Xi Jinping is seeking his third term as head of the Chinese Communist Party, while Li Keqiang is retiring after a decade in its shadow

As Xi Jinping seeks his third term in power at the upcoming 20th Communist Party Congress, one man is on the countdown to retirement.

Li Keqiang, the prime minister of the Chinese government and the country’s second most powerful man, is expected to leave politics after 10 years of ruling China under Xi.

While Li, 67, will have to wait until March 2023 to finish his term, his name is likely to be removed from the list when Congress announces the new group of Chinese Communist Party (CCP) leaders in October.

Since becoming prime minister in 2013, Li has remained in the shadow of his colleague Xi, who is known for his extensive domestic government control and his push for an aggressive China on the international stage.

Li was determined to lead China to further embrace the market economy when he was first appointed 10 years ago.

Instead, he is now watching China persist with Xi’s suffocating zero-COVID policy, as he makes his last attempt to jump-start the economic machine before pulling out.

A bookish economist with a liberal mind

While Xi inherited the political legacy of his late father Xi Zhongxun, a leading party figure in the 1980s, Li came from an ordinary family.

Li Keqiang.
Li Keqiang is expected to resign at the next congress and finish his term as prime minister. (Reuters: Wang Zhao)

His father was an official at the local history registration office in a small town in eastern China’s Anhui province.

When he was still a child, Li was already known to be “quiet, not naughty” and loved to study.

In 1978, Li became a law student at Peking University, the birthplace of many liberal Chinese scholars and politicians.

He later earned a Ph.D. in economics, studying under the noted economist Li Yining, who was a strong advocate of free markets.

During her studies, she met the love of her life, Cheng Hong, who became a professor of American literature at the University of Economics and Business in the capital Beijing when Li became prime minister in 2013.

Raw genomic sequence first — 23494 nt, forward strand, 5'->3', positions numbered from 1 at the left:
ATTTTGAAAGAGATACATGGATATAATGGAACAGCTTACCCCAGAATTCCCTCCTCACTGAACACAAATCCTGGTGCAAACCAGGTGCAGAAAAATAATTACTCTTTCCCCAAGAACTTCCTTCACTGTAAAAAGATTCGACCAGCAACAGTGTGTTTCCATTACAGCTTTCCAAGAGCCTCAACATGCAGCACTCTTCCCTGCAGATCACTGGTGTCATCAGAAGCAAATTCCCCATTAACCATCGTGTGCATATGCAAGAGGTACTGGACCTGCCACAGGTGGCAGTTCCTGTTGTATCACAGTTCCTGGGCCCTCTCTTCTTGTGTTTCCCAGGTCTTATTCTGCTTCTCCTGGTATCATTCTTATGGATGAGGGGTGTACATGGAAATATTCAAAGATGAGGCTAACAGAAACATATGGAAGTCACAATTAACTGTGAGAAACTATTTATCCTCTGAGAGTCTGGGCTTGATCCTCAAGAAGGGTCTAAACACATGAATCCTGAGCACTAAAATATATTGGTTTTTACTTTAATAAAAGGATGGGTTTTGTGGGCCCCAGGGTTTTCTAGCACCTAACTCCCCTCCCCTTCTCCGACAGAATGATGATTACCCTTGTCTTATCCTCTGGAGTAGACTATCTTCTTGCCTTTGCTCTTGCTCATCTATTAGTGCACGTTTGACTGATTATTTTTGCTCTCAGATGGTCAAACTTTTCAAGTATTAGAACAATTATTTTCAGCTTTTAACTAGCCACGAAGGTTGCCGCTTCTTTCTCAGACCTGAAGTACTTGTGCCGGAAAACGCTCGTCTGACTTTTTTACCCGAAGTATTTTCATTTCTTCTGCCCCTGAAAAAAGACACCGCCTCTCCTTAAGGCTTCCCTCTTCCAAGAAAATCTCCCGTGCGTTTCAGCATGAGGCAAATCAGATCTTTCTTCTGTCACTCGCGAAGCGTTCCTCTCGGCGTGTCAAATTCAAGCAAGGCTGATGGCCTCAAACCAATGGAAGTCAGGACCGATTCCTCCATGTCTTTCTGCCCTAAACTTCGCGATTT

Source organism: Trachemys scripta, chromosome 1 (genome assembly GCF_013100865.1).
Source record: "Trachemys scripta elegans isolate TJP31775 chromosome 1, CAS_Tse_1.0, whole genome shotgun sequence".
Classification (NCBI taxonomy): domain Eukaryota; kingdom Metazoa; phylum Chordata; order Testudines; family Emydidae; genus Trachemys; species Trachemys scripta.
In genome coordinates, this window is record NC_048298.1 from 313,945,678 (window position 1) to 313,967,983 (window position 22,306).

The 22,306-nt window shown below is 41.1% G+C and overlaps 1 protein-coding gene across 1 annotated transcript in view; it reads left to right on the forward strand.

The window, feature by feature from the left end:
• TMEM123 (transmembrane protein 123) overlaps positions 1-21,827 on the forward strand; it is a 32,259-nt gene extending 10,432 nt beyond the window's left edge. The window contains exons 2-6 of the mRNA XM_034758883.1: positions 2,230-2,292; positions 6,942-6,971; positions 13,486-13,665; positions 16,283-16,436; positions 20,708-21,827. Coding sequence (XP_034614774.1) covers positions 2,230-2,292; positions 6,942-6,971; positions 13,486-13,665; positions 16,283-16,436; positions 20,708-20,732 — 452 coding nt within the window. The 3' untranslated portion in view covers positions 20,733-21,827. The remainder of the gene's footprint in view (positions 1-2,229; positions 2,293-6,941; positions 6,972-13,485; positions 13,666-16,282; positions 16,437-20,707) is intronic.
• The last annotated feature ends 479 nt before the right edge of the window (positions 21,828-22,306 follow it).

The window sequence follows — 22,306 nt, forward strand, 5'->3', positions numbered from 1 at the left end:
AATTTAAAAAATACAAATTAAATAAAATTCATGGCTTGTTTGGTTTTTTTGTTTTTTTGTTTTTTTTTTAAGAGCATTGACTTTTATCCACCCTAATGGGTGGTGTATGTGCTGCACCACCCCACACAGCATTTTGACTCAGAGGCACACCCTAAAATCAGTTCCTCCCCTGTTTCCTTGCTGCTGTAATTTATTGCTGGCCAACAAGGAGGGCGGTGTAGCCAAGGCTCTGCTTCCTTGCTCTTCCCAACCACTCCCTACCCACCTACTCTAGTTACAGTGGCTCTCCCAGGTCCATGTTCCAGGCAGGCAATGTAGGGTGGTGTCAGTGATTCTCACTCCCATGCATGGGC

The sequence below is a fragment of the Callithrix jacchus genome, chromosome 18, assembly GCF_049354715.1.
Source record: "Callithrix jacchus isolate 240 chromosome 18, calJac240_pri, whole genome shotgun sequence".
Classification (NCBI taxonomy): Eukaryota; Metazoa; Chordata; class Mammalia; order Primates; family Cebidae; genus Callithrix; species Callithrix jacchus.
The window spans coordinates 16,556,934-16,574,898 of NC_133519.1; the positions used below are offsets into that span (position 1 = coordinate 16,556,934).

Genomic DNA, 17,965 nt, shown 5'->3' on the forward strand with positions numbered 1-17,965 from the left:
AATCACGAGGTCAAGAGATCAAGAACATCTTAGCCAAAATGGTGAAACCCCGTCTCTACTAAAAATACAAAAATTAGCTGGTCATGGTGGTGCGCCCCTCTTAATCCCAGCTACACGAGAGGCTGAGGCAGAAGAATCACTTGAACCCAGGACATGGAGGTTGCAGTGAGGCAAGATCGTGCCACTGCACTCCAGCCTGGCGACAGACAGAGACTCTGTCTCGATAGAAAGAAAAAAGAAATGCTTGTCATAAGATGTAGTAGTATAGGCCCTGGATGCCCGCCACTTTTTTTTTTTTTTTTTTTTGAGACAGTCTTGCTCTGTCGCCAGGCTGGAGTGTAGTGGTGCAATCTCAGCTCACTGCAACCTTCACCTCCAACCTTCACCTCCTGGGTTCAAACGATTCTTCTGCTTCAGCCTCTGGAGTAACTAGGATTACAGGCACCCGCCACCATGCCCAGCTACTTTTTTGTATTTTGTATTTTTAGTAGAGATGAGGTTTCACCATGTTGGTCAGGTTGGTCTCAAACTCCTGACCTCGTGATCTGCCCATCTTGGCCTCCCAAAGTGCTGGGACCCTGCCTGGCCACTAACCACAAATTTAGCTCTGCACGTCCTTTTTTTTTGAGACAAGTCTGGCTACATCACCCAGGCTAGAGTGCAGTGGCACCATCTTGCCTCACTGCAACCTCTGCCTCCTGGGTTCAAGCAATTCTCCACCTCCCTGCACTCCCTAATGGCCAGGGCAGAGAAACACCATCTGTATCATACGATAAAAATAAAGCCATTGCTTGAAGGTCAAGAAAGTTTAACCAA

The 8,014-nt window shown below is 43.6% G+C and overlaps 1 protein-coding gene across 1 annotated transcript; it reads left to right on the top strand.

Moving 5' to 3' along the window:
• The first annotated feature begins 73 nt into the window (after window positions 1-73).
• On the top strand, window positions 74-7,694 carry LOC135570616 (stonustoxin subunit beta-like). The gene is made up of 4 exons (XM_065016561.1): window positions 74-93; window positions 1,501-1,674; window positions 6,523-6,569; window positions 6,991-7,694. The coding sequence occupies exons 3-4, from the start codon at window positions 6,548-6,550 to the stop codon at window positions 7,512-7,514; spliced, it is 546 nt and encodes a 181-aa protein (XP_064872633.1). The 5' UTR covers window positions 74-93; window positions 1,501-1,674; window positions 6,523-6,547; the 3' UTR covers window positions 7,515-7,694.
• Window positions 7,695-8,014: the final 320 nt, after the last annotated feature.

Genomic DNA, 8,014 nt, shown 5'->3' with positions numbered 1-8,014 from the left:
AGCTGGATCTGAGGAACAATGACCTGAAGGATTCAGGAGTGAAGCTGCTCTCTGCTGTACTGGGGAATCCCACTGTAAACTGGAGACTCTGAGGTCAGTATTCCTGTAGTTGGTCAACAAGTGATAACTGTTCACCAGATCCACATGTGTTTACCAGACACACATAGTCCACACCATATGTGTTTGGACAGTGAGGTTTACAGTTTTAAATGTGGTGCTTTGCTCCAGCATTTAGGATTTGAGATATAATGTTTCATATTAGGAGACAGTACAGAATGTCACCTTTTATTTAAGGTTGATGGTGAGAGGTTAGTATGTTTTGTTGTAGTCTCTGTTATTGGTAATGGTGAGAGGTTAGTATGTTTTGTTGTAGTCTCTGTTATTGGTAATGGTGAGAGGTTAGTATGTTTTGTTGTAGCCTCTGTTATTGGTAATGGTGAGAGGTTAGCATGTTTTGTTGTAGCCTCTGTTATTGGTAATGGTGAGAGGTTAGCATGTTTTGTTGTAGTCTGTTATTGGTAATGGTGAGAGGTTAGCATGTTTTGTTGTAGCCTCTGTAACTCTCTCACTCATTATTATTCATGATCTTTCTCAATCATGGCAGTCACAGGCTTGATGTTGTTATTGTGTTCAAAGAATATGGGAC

Cheng Hong and Lucy Turnbull
Li’s wife, Cheng Hong, pictured with Lucy Turnbull in 2017. (Reuters: Peter Parks)

Li was also active in student politics and was elected head of the Peking University student union, later leading its branch of the Communist Youth League, an organization equivalent to the Young Liberals of Australia or the Young Laborers of Australia. .

From there, Li forged a career path in both the party and government that took him all the way to Beijing.

A reformer with great expectations

In 2013, with the support of outgoing Chinese President Hu Jintao, Li became the premier of China’s State Council, also known as the central government.

It came as the Chinese government was facing extreme pressure to adjust its economic structure amid the ongoing debt crisis in Europe and economic decline in the US.

The year before, China had posted its lowest increase in industrial output since 2000, at just 7.8 percent.

steel making
When Li Keqiang took office in 2013, he was facing the challenges of the global economic slowdown and the growing imbalance of China’s internal economic structure.(China Daily via Reuters )

Li understood the economic challenges facing China. At his first press conference as prime minister, he announced a series of reforms to boost the market economy.

“We have to leave the market and society [to do] what they can do well. The government needs to handle the matters that are under its supervision,” he said.

The policies, called ‘Likonomics’, focused on reduce government intervention in the free market, including lowering taxes, streamlining business approval processes, and eliminating capital requirements for new businesses.

It also continuously shortened China’s negative list of foreign investment: a move that was embraced by the international business community.

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